IN THE END, AN HONOURABLE PLAY
Its fame rolls before it: a debut play, premiered in London by Matthew Perry. To a generation of young adults (and to many far younger, thanks to ceaseless repeats) he is “Chandler from FRIENDS”. Moreover, Perry has openly talked about his alcoholism, amphetamine use and rehab, and contributes to allied causes. And the play itself, in which he stars, is about four of his contemporaries – the Friends generation now rising forty – living in New York and still not settled in life.
Small surprise, then, that the audience is young, prone to go “whoo!” at Perry’s first appearance in the bar-room set as the defiantly debonair Jack, declaring his unswerving dedicated to drink. Small wonder that some, near us ,were young enough to go “aaah’ at pushbutton romantic or touching moments. And, to be brutal, small wonder that the first half is low on subtlety or ambiguity (the four characters all, in US sitcom style, tend to say both to one another and sometimes direct to us, exactly what they mean and feel: no scope for guessing or revelation).
So there are moments of flat dismay in that first half, which had too much of a first-draft feeling for comfort. What happens is just that Jack the drunkard falls for Stephanie the beautiful, cynical high-class prostitute (Jennifer Mudge) and her neurotic, baby-hungry friend Stevie (Christina Cole) hooks up rather contemptuously with the apparently dim Joe (Lloyd Owen) even though he is, she moans, so stupid he doesn’t even have a therapist…
Thus there are moments in that first act when you glumly think that it’s just Sex and the City without the wit and one-liners, or Friends run to seed. The uncommitted might abandon it at the interval. But they shouldn’t. The second act catches fire, as at last some reality burns off the sitcom fluffiness. Stevie and Joe tentatively commit, because she’s pregnant, but Jack’s drinking becomes no longer cute and knowing but ugly and disruptive. An angry stalemate with Stephanie brings a rift when he won’t give up drink and she won’t give up escort work. In a telling line about drink he lays it out: without it, he is “needy, not funny and constantly afraid”.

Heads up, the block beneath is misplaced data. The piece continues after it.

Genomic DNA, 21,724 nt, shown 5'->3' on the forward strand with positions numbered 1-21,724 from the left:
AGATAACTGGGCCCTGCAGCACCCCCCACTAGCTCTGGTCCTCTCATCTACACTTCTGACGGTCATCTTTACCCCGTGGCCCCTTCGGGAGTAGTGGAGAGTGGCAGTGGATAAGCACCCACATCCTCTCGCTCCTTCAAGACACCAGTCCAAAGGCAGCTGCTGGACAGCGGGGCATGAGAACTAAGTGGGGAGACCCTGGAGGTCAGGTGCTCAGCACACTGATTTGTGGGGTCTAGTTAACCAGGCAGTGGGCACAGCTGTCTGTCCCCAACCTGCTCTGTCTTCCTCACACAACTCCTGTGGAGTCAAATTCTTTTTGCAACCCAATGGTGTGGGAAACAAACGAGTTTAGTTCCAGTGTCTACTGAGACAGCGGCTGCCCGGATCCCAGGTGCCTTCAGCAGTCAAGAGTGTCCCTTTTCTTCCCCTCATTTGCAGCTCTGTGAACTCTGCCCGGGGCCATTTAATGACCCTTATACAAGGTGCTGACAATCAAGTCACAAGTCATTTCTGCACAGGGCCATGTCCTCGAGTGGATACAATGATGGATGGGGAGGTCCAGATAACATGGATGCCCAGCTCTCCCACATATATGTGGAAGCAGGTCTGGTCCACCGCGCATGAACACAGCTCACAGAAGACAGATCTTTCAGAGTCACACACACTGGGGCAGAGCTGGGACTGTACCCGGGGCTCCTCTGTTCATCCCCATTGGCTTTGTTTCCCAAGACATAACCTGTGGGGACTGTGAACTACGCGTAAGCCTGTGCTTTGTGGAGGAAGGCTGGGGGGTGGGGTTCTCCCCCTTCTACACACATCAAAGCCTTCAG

A real crisis occurs around the pregnancy and the four find themselves in a hospital. The jokes become bitter; Perry is a terrific comedian (his gloomy announcement to an offstage nurse “You are not a nice person” is a delight). But when he leaves his distraught friends because he needs a bar, there is a real bitterness. Owen’s dim Joe, meanwhile, grows in decency and strength before our very eyes – a joy to watch = and this ironically means that the comedy around his comparative unsophistication is funnier (when he uses the world “vicissitudes”, the others stare in astonishment).
And it is Joe who finally bursts the bubble of frightened compulsion in the other couple. “There are ten million alcoholics in the world, talk to one of them! Life is not as complicated as you two make out. Stop being such fucking morons and sort your shit out!”.
So at last, in a moment of such genuine value to his generation that the play’s early weaknesses are forgiven, Perry steps forward as if at a first AA meeting, and delivers a speech which is wrenching, honest, deeply felt and lived. And if some fans leap to their feet in applause, you feel he earned it. As the author protectively says, it’s fiction, he is not Jack. But he knows him pretty damn well. And the use he is making of him is honourable.
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to 14 May